Wednesday, October 29, 2008

Top 10 Changes (A Wish List)


It was an illuminating experience to recently scour the 'net and see what's been written about EPCOT Central. There are, it seems, still many people (Disney employees is always a good guess) who insist that EPCOT Central and EPCOT fans would like to see Disney, its theme parks and EPCOT in particular stay rooted in the past!

Untrue. The root of that belief is likely in the idea that what we'd love to see is EPCOT return to the concepts and theme that made it such an unprecedented and amazing park in the first place.

So, here's an off-the-cuff list of the Top 10 Changes EPCOT Central would love to see at EPCOT -- presented with a hope that you'll share your own additions, and that EPCOT will continue moving forward into a brighter, more exciting future.

10) Train the Cast
While many cast members are absolutely wonderful at their jobs, it's far too easy and common to encounter cast members who are either a bit too socially oriented (ignoring guests for the sake of chatting with each other) or really have no idea what they're doing there, which is unfortunately particularly true of World Showcase cast members. This is not meant to criticize those cast members who are fantastic at their jobs! Rather, it's particularly important at EPCOT because every cast member has a chance to communicate, both through action and through conversations with guests, the basic theme and concept of EPCOT.

9) Bring Back the Buses
Watching an old (yes, "back to the past" -- oh, how awful!) video feature on EPCOT Center, it was terrific fun to see the old double-decker buses that Disney used to offer as transportation -- one of the reasons the walkways around World Showcase are so fantastically wide. Considering how many guets use ECVs and other assistance given the sheer scale of World Showcase, and seeing the ambience and charm they brought to the area, it would be great to see Disney bring these back both as "color" and as transportation alternatives (just like on Main Street -- or, wait, do they offer the "omnibuses" anymore?!).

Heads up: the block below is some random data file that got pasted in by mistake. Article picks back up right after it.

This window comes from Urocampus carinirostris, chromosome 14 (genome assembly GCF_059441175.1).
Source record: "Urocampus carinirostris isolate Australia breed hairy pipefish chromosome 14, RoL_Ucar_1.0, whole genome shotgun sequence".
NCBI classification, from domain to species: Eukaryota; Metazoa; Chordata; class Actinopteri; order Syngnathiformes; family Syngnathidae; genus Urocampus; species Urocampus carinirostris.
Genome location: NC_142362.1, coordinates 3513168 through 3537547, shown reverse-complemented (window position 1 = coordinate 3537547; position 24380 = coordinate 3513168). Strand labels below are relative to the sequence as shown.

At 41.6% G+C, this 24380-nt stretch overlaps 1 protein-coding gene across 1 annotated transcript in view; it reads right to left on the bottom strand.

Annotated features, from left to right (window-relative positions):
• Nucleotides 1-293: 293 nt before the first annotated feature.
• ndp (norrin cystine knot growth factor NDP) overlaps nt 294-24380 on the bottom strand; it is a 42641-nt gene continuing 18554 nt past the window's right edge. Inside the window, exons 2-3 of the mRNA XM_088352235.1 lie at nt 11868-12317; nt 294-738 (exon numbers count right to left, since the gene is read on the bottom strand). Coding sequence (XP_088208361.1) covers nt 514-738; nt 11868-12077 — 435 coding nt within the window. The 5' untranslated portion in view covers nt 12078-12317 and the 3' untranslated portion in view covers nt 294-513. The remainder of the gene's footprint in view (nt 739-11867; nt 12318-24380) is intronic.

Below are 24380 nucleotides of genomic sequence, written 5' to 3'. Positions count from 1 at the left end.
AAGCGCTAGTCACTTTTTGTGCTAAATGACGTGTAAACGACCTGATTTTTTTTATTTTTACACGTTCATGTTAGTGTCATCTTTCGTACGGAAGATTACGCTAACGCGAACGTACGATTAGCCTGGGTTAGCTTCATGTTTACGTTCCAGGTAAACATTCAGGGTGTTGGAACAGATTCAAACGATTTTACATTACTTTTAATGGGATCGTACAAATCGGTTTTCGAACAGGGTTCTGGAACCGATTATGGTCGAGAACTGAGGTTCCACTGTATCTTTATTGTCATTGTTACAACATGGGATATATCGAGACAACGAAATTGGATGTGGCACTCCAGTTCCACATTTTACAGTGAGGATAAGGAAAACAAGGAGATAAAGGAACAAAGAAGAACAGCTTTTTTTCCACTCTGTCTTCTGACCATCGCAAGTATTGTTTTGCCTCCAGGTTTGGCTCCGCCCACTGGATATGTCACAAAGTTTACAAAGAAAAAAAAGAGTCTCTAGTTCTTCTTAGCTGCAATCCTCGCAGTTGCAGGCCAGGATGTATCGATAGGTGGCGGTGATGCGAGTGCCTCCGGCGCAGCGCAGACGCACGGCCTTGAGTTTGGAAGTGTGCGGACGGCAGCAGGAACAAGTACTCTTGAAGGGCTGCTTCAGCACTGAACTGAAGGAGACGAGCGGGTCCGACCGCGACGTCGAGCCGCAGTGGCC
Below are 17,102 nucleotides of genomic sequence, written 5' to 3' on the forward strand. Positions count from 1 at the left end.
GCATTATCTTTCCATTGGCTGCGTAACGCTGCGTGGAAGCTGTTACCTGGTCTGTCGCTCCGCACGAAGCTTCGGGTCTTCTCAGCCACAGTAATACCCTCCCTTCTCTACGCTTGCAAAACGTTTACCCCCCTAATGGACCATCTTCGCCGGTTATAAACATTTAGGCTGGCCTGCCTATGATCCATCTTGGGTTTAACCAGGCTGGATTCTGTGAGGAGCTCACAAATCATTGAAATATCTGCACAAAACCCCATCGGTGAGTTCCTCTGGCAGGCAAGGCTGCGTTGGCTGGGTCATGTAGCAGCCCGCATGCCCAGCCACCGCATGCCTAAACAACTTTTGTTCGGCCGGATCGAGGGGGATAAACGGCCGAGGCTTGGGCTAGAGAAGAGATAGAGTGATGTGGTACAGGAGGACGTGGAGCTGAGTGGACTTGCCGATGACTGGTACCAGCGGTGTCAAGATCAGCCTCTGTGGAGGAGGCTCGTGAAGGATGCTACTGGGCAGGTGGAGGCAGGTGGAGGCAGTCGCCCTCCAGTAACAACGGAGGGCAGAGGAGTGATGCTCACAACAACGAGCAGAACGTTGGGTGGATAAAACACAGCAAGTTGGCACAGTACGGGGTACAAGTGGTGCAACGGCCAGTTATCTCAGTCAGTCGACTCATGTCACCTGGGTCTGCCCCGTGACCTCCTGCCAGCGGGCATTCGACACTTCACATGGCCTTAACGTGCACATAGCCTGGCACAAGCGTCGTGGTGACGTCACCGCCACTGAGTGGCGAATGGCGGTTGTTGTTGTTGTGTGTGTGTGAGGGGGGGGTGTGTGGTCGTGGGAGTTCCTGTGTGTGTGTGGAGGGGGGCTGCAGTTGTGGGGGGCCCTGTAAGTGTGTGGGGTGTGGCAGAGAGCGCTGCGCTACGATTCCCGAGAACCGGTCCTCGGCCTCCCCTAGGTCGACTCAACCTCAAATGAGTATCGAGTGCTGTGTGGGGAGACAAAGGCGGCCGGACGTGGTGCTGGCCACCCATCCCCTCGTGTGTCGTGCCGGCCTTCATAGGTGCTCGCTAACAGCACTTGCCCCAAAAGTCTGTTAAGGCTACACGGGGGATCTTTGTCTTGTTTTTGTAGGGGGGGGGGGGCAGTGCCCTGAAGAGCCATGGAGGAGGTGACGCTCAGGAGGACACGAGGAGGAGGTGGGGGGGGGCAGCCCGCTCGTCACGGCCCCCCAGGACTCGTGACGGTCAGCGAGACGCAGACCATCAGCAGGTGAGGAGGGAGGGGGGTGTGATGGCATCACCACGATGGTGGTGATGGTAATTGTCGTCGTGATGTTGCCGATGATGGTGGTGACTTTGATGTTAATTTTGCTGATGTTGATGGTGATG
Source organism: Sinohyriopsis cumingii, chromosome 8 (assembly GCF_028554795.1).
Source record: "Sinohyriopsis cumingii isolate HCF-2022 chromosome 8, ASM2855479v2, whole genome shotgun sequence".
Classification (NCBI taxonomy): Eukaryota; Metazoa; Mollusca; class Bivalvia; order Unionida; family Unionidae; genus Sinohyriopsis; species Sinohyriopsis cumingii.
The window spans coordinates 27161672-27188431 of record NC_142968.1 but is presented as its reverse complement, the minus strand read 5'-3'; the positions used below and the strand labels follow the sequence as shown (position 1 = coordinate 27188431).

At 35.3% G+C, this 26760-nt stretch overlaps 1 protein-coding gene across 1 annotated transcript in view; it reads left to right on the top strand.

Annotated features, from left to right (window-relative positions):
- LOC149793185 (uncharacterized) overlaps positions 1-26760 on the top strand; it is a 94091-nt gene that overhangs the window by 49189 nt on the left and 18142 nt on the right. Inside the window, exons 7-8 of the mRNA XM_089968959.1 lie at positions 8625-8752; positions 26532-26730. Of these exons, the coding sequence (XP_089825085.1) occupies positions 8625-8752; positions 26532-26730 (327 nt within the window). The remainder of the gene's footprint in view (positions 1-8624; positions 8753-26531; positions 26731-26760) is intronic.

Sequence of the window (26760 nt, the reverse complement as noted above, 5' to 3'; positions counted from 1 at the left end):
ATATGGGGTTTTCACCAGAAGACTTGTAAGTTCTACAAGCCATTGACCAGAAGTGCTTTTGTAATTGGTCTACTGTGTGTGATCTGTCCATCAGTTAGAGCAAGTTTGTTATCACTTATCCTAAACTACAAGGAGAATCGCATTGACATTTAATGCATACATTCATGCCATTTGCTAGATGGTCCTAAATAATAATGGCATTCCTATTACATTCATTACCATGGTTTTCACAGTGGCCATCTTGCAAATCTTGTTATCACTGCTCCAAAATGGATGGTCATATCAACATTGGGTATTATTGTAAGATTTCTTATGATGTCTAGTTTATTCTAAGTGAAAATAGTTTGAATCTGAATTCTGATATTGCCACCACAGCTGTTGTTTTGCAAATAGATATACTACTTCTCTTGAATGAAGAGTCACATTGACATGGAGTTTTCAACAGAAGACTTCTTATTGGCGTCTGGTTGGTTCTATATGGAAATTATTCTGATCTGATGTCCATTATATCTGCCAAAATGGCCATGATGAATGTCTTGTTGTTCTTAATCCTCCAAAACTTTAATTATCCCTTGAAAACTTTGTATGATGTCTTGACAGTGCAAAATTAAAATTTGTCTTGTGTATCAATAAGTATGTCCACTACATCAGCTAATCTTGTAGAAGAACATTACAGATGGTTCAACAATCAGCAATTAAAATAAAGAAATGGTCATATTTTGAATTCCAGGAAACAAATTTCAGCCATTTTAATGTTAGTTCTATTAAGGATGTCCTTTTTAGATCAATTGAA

8) Spruce Up Space
For anyone who rides the attraction, the very, very long exit area of Mission: Space has to be an enormous letdown. Everything about the entry queue is detailed, dramatic and mood-setting. And then, after the ride, there's a long hallway with white walls and what seem more like hospital stripes than theming. Would it be so difficult to add some dramatic lighting and perhaps a large-scale mural to the exit area ... anything to prevent this area from being so unrelievedly boring? It's as if Disney's saying, "That's it, show's over, move along." (And speaking of the exit to Mission: Space, has there ever been a full house at the Advanced Training Lab? The poor cast members there are sometimes reduced to carnival barkers begging people to take part.)

7) Reinvigorate the Restaurants
EPCOT Center used to have, hands down, some of the best dining experiences in Walt Disney World -- perhaps in Central Florida. But recent changes have resuilted in the Coral Reef Room serving only a few fish entrees; the original Alfredo's being converted into a rather standard-fare Italian restaurant; and a general lowering of standards that's likely good for Disney's bottom line but results in one less reason for guests to come back over and over. A great meal with food you don't usually get at home used to be a terrific motivator to visit EPCOT after a full day at another park, but EPCOT's dining choices are less and less appealing lately.

6) Expand World Showcase
A recent EPCOT Central reader argued that World Showcase should stay as it is, with the focus being on upgrading the pavilions already there. That would be fantastic, and would certainly result in more reason to visit EPCOT -- so, in a way, it's easy to endorse that point of view. And since there were some really stellar concepts back in the '80s that never came to pass (the original drawing of the Rhine River Cruise is still perpetually haunting and compelling!), EPCOT would do well to acknowledge that we know more about the world and have more opportunity to travel since 1982. And so do guests from other countries. So, perhaps it's time to aggressively court the tourism boards and major corporations of Brazil (a huge driver of Disney business), Spain, Russia or India? If Disney's worried about not recouping a major investment in World Showcase, consider this: An addition offers the opportunity to market a new attraction no one can emulate -- Universal, Sea World and Busch Gardens have no thematic ability to offer a pavilion that opens a new window on the world for many guests. This is unique to Disney, and it's eminently marketable.

5) Restore the Fountain of Nations
The Fountain of Nations is one of EPCOT's small wonders, offering a show many guests don't even realize is part of the entertainment ... until they watch it with great wonder. In 1994, a show called "Splashtacular" was performed on the south side of the fountain, and a stage was built to accommodate it. Now, that stage is in a sad state of disrepair, while the fountain itself (during three recent visits) had misaligned nozzles and some sections that didn't work. The Fountain is an integral, wonderful part of EPCOT Center and Future World -- it would be great to see it restored.